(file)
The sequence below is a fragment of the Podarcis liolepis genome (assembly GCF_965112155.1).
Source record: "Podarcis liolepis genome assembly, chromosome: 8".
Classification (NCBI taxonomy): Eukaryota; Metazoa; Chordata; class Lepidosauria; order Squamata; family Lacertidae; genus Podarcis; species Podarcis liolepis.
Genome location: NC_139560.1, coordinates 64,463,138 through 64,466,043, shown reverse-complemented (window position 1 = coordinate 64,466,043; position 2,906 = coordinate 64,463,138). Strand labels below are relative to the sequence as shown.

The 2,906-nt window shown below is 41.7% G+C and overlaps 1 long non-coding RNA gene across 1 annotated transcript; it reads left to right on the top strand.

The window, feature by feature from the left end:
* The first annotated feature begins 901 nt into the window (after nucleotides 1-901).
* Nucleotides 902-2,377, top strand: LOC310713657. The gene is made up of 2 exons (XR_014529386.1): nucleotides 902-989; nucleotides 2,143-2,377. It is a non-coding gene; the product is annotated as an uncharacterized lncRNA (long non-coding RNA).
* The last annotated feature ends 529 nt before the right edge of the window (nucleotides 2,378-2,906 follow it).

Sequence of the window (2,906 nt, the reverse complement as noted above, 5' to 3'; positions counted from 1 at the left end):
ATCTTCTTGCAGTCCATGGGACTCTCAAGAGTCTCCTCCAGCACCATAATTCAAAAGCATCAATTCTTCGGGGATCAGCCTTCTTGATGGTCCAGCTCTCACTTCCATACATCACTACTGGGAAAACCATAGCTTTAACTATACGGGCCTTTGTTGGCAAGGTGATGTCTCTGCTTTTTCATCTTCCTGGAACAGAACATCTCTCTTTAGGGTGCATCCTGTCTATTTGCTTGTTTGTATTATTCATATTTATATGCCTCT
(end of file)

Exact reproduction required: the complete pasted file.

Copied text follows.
The sequence below is a fragment of the Podarcis liolepis genome (assembly GCF_965112155.1).
Source record: "Podarcis liolepis genome assembly, chromosome: 8".
Classification (NCBI taxonomy): Eukaryota; Metazoa; Chordata; class Lepidosauria; order Squamata; family Lacertidae; genus Podarcis; species Podarcis liolepis.
Genome location: NC_139560.1, coordinates 64,463,138 through 64,466,043, shown reverse-complemented (window position 1 = coordinate 64,466,043; position 2,906 = coordinate 64,463,138). Strand labels below are relative to the sequence as shown.

The 2,906-nt window shown below is 41.7% G+C and overlaps 1 long non-coding RNA gene across 1 annotated transcript; it reads left to right on the top strand.

The window, feature by feature from the left end:
* The first annotated feature begins 901 nt into the window (after nucleotides 1-901).
* Nucleotides 902-2,377, top strand: LOC310713657. The gene is made up of 2 exons (XR_014529386.1): nucleotides 902-989; nucleotides 2,143-2,377. It is a non-coding gene; the product is annotated as an uncharacterized lncRNA (long non-coding RNA).
* The last annotated feature ends 529 nt before the right edge of the window (nucleotides 2,378-2,906 follow it).

Sequence of the window (2,906 nt, the reverse complement as noted above, 5' to 3'; positions counted from 1 at the left end):
ATCTTCTTGCAGTCCATGGGACTCTCAAGAGTCTCCTCCAGCACCATAATTCAAAAGCATCAATTCTTCGGGGATCAGCCTTCTTGATGGTCCAGCTCTCACTTCCATACATCACTACTGGGAAAACCATAGCTTTAACTATACGGGCCTTTGTTGGCAAGGTGATGTCTCTGCTTTTTCATCTTCCTGGAACAGAACATCTCTCTTTAGGGTGCATCCTGTCTATTTGCTTGTTTGTATTATTCATATTTATATGCCTCT